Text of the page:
PAUL MCGEOUGH IN ISTANBUL
June 7, 2010
THE challenge for 20-year-old Ahmed Luqman Talib was to follow the trail of blood.
Blacking out several times as his captors forced him to drag his broken body up a flight of stairs, pushing and kicking him, the 20-year-old Gold Coast student finally fell through a door. It led to the top deck of the Mavi Marmara, the protest ship on which Israeli commandos killed nine activists during a dawn attack last week.
The trail of blood continued to a ladder, up which Talib (pictured below with his wife Jerry Campbell) hauled himself, to where helicopters were evacuating the injured. But he was given no assistance – despite two gaping gunshot wounds in his right leg.
“I felt it slice through my leg” … Ahmed Luqman Talib in an Istanbul hospital, flanked by his sister Miryam, left, and wife, Jerry Campbell. The trio were on the Mavi Marmara during the Israeli attack. Photo: Kate Geraghty
Talib had found himself at the sharp end of his deferred course at Bond University – international relations.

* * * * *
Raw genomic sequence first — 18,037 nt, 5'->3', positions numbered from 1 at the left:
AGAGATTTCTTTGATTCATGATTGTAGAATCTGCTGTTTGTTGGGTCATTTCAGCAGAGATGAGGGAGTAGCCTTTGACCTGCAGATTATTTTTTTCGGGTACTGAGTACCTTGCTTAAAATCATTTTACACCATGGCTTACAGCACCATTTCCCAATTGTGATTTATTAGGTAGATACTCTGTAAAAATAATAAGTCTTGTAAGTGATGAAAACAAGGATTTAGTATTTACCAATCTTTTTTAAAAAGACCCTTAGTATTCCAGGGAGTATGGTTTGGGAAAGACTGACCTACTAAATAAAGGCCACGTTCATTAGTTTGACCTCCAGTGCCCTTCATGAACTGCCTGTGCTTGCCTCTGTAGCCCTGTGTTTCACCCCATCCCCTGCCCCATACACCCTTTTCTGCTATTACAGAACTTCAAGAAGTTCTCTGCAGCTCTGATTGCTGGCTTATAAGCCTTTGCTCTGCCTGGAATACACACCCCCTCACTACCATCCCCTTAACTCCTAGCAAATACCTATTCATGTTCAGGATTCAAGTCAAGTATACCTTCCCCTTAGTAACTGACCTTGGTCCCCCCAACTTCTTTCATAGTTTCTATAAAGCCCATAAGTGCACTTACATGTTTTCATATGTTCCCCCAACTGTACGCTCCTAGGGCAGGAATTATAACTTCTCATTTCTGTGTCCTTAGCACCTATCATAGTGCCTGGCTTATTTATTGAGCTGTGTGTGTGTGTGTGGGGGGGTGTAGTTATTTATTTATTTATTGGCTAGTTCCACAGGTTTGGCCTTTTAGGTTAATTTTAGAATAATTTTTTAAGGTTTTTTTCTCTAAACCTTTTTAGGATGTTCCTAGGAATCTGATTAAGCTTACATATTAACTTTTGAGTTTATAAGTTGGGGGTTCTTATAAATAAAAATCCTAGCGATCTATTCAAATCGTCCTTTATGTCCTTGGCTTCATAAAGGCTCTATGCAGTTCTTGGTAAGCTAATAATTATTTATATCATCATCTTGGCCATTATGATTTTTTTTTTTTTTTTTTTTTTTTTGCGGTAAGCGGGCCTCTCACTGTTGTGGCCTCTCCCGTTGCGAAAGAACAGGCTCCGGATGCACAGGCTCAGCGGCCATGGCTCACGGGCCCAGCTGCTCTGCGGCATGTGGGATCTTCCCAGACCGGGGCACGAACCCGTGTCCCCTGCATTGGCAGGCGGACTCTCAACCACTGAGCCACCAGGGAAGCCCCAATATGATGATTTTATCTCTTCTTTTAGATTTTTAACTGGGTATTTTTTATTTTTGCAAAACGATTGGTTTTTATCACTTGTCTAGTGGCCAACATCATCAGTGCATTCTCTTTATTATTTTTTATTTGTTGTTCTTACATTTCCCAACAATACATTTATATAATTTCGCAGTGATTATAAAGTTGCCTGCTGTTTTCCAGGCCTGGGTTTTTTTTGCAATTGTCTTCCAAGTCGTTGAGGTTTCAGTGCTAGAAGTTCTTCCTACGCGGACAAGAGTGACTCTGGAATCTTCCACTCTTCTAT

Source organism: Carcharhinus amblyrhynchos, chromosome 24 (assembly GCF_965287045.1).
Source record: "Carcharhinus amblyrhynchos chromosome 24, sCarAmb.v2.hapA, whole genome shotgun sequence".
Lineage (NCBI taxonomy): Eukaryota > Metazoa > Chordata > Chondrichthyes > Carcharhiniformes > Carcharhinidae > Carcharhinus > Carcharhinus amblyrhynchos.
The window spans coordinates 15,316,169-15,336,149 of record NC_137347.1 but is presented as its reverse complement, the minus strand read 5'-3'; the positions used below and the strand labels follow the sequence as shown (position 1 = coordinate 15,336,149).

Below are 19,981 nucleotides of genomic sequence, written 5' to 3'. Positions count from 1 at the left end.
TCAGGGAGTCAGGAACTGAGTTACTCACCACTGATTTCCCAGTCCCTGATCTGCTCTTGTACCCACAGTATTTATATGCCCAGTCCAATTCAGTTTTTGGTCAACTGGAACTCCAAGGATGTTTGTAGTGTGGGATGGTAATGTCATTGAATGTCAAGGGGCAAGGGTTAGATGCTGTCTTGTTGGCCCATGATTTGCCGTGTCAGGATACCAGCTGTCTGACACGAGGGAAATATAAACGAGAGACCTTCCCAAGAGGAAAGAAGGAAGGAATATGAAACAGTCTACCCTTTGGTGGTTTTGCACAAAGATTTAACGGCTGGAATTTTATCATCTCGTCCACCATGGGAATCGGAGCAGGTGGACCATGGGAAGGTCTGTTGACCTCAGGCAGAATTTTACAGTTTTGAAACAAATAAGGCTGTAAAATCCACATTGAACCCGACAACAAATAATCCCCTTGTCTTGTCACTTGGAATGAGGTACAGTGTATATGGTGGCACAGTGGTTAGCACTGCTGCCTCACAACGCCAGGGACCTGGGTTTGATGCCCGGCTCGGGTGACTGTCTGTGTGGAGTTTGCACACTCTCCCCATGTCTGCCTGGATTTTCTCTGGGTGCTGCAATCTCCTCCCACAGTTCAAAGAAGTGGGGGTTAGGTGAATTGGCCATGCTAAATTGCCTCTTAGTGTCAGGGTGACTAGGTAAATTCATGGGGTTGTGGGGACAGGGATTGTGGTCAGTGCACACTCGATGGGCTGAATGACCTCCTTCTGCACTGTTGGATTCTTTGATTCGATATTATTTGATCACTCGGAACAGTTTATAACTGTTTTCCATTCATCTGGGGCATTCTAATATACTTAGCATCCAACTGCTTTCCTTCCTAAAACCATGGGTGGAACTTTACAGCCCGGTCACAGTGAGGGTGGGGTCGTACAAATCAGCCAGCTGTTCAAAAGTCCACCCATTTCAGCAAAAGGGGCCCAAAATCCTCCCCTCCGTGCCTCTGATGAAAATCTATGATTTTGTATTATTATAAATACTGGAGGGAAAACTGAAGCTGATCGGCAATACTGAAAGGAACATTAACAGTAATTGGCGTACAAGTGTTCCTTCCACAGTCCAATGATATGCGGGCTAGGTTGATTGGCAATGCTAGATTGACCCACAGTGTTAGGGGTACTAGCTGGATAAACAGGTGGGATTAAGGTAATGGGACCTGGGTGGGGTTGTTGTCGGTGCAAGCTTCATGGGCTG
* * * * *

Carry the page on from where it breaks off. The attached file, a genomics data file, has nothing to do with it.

With demands around the world for an inquiry into the attack on a flotilla that was attempting to break the Israeli siege of Gaza, it seems likely that claims such as these and Israeli counter-claims alleging violence by the protesters, will be tested forensically.
The first draft of Talib’s testimony – and that of his young Australian wife and his sister, who were also on the boat – accuses the Israeli forces and elements of the country’s security apparatus which handled the deportation of almost 700 arrested activists, of cruel and callous conduct.
With his gangly frame spread on the pink linen of his bed in an Istanbul hospital, the young man told the Herald of the moment when he thought he might not the survive wounds he sustained in the opening minutes of the Israeli assault.